Independent developer Benjamin Rivers has carved out a unique voice for himself, blending 2-D pixel art with the horror genre to craft games unlike anything else you’ve ever played, first with the horror-mystery, Home, and then with Alone With You, a somber sci-fi love story where you connected with the digitized memories of your deceased crew mates as you attempt to escape a dying planet.
His latest effort, Worse Than Death, which debuted on mobile devices earlier this year, has finally arrived on consoles and it’s easily the best work Rivers has produced thus far. Mixing a compelling story, rich characters and subtle nods to classic survival-horror games, Worse Than Death is a must-play title for horror lovers that couldn’t have landed at a better time.
In Worse Than Death you play as Holly, who’s begrudgingly returning to her small hometown of Bruce Bay to attend her ten year high school reunion. As if reconnecting with her high school classmates wasn’t bad enough, Holly finds herself running from a mysterious entity that is terrorizing the residents of Bruce Bay. On top of trying to stay one step ahead of her supernatural stalker, Holly must uncover the mystery of how this all links back to a tragic accident that claimed the life of her friend, Grace, many years ago.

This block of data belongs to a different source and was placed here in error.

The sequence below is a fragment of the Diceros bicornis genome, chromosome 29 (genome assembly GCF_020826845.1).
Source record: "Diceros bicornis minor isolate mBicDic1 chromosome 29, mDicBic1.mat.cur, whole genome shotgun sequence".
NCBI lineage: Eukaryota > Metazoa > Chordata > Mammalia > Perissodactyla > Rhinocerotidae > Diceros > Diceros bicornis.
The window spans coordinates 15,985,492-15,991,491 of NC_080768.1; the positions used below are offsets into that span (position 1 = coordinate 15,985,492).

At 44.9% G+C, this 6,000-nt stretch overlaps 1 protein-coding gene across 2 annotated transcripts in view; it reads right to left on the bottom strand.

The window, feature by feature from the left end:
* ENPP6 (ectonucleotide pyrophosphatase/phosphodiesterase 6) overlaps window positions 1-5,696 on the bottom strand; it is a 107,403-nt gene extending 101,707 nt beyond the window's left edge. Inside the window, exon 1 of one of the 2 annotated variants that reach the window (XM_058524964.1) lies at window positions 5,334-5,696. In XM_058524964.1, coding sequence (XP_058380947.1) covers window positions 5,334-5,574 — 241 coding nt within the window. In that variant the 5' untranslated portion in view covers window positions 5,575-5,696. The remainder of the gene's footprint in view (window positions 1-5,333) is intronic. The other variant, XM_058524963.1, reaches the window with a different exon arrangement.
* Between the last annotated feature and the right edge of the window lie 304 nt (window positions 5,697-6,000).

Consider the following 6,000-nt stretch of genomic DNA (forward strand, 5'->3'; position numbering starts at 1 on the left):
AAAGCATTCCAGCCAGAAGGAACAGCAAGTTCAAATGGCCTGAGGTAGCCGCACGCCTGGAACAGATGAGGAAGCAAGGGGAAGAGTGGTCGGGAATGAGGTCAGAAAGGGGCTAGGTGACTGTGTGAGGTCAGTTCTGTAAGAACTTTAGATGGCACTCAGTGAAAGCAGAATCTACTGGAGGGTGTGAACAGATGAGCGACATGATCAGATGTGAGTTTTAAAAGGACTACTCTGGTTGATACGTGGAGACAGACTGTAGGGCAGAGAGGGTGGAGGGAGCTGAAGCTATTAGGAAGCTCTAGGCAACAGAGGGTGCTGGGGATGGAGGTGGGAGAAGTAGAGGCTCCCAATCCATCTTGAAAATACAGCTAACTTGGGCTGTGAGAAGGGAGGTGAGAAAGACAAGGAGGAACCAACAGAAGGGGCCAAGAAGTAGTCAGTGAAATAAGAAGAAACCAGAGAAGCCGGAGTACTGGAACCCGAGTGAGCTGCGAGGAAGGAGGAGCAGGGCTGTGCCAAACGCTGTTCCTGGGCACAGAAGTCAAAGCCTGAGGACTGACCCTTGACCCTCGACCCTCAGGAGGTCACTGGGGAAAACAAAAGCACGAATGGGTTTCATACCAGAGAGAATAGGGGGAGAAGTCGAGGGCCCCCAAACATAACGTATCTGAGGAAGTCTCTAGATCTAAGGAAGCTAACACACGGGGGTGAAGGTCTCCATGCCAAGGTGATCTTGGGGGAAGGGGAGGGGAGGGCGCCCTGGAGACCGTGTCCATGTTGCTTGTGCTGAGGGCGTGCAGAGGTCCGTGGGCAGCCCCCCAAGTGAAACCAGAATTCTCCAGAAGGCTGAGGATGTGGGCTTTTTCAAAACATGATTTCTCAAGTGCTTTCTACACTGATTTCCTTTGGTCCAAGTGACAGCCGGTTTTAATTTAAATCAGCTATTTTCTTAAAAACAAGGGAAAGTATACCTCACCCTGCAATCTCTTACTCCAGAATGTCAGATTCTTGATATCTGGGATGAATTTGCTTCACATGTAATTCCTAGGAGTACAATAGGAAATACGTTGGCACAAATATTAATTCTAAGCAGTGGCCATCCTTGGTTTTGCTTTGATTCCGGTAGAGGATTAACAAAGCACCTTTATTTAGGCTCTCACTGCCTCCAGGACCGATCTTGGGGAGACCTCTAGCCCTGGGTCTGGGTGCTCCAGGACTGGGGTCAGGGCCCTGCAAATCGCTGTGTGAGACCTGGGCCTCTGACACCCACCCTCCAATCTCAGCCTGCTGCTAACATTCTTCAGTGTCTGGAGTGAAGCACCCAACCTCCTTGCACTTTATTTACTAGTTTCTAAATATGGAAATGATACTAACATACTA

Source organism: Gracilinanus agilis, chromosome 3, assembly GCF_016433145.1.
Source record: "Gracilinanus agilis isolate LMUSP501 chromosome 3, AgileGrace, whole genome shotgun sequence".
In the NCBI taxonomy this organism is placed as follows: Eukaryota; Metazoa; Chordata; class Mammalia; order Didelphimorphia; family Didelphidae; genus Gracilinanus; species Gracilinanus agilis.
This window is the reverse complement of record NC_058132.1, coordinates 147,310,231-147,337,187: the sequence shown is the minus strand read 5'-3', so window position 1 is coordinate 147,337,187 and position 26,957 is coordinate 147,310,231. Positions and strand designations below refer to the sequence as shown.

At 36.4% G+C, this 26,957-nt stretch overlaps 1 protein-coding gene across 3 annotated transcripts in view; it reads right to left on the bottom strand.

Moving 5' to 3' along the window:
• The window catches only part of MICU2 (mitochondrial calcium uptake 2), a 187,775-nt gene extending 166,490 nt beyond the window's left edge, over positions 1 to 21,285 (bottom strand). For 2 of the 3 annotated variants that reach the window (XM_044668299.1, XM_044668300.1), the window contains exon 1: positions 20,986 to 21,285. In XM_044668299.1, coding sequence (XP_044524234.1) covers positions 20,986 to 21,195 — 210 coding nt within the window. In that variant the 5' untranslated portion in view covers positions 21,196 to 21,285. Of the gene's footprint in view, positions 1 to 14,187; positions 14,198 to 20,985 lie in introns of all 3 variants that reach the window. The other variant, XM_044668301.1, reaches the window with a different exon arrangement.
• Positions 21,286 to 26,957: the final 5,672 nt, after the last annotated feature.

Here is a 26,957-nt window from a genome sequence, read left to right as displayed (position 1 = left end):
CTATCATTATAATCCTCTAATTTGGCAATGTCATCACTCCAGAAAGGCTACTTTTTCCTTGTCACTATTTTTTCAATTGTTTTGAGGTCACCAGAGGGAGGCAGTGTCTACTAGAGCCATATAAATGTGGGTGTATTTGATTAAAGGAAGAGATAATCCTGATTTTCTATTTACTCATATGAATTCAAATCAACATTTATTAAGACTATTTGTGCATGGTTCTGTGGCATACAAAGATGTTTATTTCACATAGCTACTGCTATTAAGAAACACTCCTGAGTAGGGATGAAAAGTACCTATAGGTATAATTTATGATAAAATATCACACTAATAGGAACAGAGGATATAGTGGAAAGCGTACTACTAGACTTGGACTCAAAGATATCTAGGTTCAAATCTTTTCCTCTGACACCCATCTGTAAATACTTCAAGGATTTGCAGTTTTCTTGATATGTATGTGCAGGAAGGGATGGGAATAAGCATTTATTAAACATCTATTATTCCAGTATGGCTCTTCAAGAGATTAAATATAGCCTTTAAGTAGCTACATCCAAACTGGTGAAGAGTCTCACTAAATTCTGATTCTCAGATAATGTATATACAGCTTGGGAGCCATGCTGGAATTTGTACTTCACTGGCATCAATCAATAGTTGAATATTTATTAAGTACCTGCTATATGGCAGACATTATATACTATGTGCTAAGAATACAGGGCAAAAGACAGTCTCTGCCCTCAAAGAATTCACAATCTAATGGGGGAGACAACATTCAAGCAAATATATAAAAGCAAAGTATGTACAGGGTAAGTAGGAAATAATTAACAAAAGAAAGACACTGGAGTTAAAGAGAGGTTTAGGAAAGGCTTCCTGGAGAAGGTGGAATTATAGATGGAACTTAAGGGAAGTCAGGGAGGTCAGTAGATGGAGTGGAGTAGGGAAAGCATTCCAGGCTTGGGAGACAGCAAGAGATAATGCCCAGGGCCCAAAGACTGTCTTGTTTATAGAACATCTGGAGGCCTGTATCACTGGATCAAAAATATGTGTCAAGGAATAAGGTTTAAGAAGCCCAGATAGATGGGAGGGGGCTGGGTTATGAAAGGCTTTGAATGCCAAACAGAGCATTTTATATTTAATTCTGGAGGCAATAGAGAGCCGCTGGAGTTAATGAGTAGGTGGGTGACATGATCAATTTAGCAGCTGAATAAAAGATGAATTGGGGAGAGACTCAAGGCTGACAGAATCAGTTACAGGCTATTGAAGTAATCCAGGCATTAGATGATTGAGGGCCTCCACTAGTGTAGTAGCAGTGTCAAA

Worse Than Death’s greatest strength is its story. Opening with a very relatable premise, it slowly escalates to create an unnerving sense of atmosphere as you comb through dilapidated trailer homes, an eerie hospital, and a silent lumber mill, trying to make any sense of exactly what’s happening. Holly herself is also a great character who you immediately connect with because you understand her hesitance in returning to a place she put in her rear view mirror the second that she could. Without spoiling any of that transpires in Worse Than Death, Holly has a wonderful character arc that, like the mystery of what’s going on with the town, begins to unfold to the player as you progress through Worse Than Death’s eight chapters.
Horror as a genre really came into its own once consoles were able to embrace 3-D, but Worse Than Death shows that you can scare players just as effectively with only two-dimensions. Lovingly created with 2-D pixel art, Worse Than Death’s environments work just as well as any three-dimensional horror game in creating a palpable sense of location. There’s hardly any meters on display, just one for Holly’s stamina that is mostly hidden, so it allows you to take everything in. The game manages to cleverly communicate Holly’s level of fear to the player by emphasizing the drop in temperature that kick starts the need to run and hide. When you can see Holly’s breath and she starts to shiver, it’s time to raise your level of alertness.